REGINA – A new study claims that early screening could help save the lives of people infected with what’s considered a silent killer.
Chronic hepatitis C can be treated, or even cured, if diagnosed early. But, detection is difficult because there are often few or no early symptoms.
The research in the Canadian Medical Association Journal states that screening all Canadians for the infection would be cost effective and prevent deaths.
Dr. William Wong, assistant professor at the University of Toronto and lead researcher explained Thursday that early diagnosis could alleviate costs on the health care system by treating the infection before it does serious damage to the liver.
“The majority of the not hepatitis C infected population will not benefit from this screening, so that is why the screening hasn’t been advocated in Canada in the past,” he said.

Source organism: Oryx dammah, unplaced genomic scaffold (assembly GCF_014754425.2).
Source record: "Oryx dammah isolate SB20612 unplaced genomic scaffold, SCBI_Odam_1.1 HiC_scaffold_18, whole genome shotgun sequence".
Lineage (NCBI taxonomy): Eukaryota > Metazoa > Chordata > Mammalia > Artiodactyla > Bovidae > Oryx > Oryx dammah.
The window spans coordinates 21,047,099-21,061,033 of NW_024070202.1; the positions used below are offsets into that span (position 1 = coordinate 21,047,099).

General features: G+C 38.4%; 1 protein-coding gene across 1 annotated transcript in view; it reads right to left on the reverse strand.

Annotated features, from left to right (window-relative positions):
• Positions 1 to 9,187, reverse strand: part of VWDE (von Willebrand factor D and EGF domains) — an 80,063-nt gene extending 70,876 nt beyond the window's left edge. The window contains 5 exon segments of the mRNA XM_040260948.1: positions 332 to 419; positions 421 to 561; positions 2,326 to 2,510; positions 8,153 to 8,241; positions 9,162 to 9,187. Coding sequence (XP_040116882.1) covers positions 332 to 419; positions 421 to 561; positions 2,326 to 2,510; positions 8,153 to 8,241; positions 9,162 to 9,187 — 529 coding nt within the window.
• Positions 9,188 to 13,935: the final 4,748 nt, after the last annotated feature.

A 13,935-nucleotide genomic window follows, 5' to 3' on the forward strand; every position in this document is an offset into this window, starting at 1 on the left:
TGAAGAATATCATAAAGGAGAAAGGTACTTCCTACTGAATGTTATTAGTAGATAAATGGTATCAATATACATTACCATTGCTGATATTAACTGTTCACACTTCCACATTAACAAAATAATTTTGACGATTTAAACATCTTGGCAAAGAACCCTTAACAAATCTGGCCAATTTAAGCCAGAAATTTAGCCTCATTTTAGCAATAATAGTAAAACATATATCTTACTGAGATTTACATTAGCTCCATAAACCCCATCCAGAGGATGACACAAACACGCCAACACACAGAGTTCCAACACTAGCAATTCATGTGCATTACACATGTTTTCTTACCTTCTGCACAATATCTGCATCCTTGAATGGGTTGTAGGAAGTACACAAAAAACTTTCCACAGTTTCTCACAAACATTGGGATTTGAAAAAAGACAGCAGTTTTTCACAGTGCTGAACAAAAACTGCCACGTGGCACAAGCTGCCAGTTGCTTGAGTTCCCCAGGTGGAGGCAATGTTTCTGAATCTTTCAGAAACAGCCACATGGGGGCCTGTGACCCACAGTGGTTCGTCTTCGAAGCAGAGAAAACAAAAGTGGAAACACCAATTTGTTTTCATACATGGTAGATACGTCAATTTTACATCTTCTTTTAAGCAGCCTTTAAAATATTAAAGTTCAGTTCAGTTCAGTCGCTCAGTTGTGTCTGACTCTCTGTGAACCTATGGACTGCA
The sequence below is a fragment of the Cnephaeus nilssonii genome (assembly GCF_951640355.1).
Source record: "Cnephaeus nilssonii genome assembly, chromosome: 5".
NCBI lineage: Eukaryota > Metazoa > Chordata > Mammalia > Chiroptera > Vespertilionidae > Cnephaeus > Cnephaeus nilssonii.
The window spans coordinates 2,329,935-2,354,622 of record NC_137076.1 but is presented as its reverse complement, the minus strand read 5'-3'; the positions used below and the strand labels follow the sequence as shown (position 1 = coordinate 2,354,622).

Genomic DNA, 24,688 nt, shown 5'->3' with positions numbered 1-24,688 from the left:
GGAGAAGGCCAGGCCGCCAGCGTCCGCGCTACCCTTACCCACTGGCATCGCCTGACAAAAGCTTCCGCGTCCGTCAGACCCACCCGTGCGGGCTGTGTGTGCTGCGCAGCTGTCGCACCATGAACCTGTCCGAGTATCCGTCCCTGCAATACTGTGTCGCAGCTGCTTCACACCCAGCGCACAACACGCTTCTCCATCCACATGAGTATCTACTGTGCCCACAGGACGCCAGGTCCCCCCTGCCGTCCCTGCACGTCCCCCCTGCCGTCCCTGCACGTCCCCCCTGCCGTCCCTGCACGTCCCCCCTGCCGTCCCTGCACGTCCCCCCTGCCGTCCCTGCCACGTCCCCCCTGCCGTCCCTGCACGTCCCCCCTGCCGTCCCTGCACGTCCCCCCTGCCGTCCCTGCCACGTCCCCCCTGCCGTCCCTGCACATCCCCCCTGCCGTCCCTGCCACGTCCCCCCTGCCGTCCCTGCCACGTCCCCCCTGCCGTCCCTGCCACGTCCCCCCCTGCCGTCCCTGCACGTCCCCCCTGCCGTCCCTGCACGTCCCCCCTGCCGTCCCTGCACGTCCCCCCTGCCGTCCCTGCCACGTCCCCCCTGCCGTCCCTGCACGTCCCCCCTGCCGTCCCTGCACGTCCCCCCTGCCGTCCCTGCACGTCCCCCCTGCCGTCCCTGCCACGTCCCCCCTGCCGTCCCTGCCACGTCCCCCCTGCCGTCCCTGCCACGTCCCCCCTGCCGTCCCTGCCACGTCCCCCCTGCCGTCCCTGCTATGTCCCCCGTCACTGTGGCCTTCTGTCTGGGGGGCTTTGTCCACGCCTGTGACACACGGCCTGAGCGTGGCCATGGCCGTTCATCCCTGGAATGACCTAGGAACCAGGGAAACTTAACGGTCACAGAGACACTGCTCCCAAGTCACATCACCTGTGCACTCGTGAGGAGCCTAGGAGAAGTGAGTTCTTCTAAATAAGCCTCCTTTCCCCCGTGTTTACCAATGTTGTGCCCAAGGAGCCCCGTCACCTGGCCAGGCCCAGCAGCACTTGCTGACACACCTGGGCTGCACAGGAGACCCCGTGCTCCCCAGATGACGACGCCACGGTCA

Brian Wiens is the executive director of AIDS Program South Saskatchewan and welcomes the idea of a one-time screening for the entire population to help combat the disease in the province.
Saskatchewan has the highest number of hepatitis C cases of all the provinces, and of those diagnosed 70 per cent of people are also co-infected with HIV.
“For many of our clients who are injection drug users, a majority of them are HIV positive and also have hep-C,” he explained. “Both of them have similar transmission routes so both can be transmitted through blood.”
Dr. Denis Werker, Saskatchewan’s chief medical health officer said it’s not as easy as a simple blood test.
She explained that treatment options vary depending on the patient and may not be that cost effective after all.
“If you look at the article, they include costing for I think two tests, when there are as many as four or even five just for the screening, and the diagnosis, and monitoring of the treatment,” she said. “So it’s not that straight forward.”
Werker added the province is considering implications of a universal screening for hepatitis C but is focused on awareness and education.